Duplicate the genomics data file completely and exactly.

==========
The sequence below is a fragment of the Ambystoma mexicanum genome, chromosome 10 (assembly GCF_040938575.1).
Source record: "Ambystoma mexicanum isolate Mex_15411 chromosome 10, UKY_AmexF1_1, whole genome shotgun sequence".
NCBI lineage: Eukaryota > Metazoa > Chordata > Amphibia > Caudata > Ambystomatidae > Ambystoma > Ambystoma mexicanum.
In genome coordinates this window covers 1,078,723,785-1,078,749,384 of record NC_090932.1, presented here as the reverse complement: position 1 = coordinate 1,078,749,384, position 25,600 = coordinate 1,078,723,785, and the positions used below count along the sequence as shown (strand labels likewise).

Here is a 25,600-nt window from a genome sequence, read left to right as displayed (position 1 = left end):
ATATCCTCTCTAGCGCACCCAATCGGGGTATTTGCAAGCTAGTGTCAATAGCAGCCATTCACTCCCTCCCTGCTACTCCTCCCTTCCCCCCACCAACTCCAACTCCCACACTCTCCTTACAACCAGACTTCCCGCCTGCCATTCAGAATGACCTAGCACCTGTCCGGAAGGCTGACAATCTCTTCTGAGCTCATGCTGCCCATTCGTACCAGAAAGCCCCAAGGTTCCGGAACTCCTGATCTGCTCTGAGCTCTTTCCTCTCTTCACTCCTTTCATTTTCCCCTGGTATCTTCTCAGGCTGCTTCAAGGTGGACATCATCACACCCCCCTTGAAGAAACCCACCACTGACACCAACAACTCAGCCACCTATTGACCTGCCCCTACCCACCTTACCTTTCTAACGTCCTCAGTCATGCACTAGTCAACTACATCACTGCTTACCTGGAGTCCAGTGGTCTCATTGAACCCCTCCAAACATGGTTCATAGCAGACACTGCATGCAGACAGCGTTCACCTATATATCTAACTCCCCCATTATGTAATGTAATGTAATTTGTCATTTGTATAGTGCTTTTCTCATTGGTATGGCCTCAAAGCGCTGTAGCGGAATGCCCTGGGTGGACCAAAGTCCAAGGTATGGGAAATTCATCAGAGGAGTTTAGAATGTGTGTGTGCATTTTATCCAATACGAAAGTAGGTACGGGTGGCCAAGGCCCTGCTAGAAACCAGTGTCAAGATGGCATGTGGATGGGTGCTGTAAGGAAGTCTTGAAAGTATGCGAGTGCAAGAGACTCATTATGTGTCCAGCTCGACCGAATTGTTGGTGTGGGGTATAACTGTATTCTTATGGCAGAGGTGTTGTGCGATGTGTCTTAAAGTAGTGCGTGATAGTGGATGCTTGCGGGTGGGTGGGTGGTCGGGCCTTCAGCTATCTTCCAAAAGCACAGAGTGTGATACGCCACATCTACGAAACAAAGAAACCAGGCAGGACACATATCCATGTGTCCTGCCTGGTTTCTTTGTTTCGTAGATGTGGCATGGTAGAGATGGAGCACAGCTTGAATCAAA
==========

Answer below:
The sequence below is a fragment of the Ambystoma mexicanum genome, chromosome 10 (assembly GCF_040938575.1).
Source record: "Ambystoma mexicanum isolate Mex_15411 chromosome 10, UKY_AmexF1_1, whole genome shotgun sequence".
NCBI lineage: Eukaryota > Metazoa > Chordata > Amphibia > Caudata > Ambystomatidae > Ambystoma > Ambystoma mexicanum.
In genome coordinates this window covers 1,078,723,785-1,078,749,384 of record NC_090932.1, presented here as the reverse complement: position 1 = coordinate 1,078,749,384, position 25,600 = coordinate 1,078,723,785, and the positions used below count along the sequence as shown (strand labels likewise).

Here is a 25,600-nt window from a genome sequence, read left to right as displayed (position 1 = left end):
ATATCCTCTCTAGCGCACCCAATCGGGGTATTTGCAAGCTAGTGTCAATAGCAGCCATTCACTCCCTCCCTGCTACTCCTCCCTTCCCCCCACCAACTCCAACTCCCACACTCTCCTTACAACCAGACTTCCCGCCTGCCATTCAGAATGACCTAGCACCTGTCCGGAAGGCTGACAATCTCTTCTGAGCTCATGCTGCCCATTCGTACCAGAAAGCCCCAAGGTTCCGGAACTCCTGATCTGCTCTGAGCTCTTTCCTCTCTTCACTCCTTTCATTTTCCCCTGGTATCTTCTCAGGCTGCTTCAAGGTGGACATCATCACACCCCCCTTGAAGAAACCCACCACTGACACCAACAACTCAGCCACCTATTGACCTGCCCCTACCCACCTTACCTTTCTAACGTCCTCAGTCATGCACTAGTCAACTACATCACTGCTTACCTGGAGTCCAGTGGTCTCATTGAACCCCTCCAAACATGGTTCATAGCAGACACTGCATGCAGACAGCGTTCACCTATATATCTAACTCCCCCATTATGTAATGTAATGTAATTTGTCATTTGTATAGTGCTTTTCTCATTGGTATGGCCTCAAAGCGCTGTAGCGGAATGCCCTGGGTGGACCAAAGTCCAAGGTATGGGAAATTCATCAGAGGAGTTTAGAATGTGTGTGTGCATTTTATCCAATACGAAAGTAGGTACGGGTGGCCAAGGCCCTGCTAGAAACCAGTGTCAAGATGGCATGTGGATGGGTGCTGTAAGGAAGTCTTGAAAGTATGCGAGTGCAAGAGACTCATTATGTGTCCAGCTCGACCGAATTGTTGGTGTGGGGTATAACTGTATTCTTATGGCAGAGGTGTTGTGCGATGTGTCTTAAAGTAGTGCGTGATAGTGGATGCTTGCGGGTGGGTGGGTGGTCGGGCCTTCAGCTATCTTCCAAAAGCACAGAGTGTGATACGCCACATCTACGAAACAAAGAAACCAGGCAGGACACATATCCATGTGTCCTGCCTGGTTTCTTTGTTTCGTAGATGTGGCATGGTAGAGATGGAGCACAGCTTGAATCAAA